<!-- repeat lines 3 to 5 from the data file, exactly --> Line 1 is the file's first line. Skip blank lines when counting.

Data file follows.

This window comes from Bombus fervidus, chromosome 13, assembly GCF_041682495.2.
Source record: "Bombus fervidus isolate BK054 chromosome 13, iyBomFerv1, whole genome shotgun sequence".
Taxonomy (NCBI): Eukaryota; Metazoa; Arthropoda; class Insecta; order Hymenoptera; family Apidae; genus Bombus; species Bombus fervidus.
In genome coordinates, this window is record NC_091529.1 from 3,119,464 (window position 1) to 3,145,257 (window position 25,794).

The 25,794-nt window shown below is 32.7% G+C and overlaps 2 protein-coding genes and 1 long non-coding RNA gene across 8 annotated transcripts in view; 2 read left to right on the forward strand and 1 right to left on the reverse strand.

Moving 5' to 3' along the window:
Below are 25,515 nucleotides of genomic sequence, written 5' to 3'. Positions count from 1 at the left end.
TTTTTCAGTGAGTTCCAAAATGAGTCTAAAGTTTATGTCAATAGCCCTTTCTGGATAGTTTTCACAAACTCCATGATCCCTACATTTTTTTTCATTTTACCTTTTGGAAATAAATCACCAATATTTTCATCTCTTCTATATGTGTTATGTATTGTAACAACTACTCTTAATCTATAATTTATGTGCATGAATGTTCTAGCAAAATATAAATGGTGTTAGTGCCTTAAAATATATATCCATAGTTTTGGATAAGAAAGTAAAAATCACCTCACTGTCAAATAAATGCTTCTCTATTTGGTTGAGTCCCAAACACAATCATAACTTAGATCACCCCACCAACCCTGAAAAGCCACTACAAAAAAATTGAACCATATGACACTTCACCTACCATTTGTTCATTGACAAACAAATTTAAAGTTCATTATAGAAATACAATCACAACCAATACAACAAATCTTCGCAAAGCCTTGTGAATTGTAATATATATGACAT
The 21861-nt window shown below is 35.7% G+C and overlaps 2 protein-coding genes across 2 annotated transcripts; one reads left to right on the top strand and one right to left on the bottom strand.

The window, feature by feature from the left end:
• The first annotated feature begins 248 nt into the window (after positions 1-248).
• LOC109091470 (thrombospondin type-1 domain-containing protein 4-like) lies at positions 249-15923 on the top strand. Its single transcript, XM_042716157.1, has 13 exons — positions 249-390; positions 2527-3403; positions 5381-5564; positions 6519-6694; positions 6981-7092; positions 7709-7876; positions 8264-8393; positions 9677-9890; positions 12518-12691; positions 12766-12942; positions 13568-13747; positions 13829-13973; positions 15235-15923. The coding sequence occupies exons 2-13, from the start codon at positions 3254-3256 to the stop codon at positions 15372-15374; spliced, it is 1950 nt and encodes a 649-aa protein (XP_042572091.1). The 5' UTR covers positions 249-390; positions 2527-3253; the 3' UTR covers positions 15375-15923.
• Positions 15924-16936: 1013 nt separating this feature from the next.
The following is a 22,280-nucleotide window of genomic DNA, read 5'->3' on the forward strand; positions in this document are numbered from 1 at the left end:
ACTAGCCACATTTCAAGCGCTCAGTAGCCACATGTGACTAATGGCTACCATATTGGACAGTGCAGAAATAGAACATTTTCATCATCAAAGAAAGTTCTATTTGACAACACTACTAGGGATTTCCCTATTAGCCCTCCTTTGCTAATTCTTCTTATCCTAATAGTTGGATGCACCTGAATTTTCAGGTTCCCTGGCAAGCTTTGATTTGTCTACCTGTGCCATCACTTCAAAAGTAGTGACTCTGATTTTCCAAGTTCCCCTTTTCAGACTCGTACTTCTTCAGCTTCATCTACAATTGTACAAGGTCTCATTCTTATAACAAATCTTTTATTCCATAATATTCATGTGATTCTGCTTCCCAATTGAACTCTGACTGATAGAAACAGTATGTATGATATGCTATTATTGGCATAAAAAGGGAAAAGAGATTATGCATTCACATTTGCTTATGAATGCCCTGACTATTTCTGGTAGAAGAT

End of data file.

Taxonomy (NCBI): Eukaryota; Metazoa; Arthropoda; class Insecta; order Hymenoptera; family Apidae; genus Bombus; species Bombus fervidus.
In genome coordinates, this window is record NC_091529.1 from 3,119,464 (window position 1) to 3,145,257 (window position 25,794).

The 25,794-nt window shown below is 32.7% G+C and overlaps 2 protein-coding genes and 1 long non-coding RNA gene across 8 annotated transcripts in view; 2 read left to right on the forward strand and 1 right to left on the reverse strand.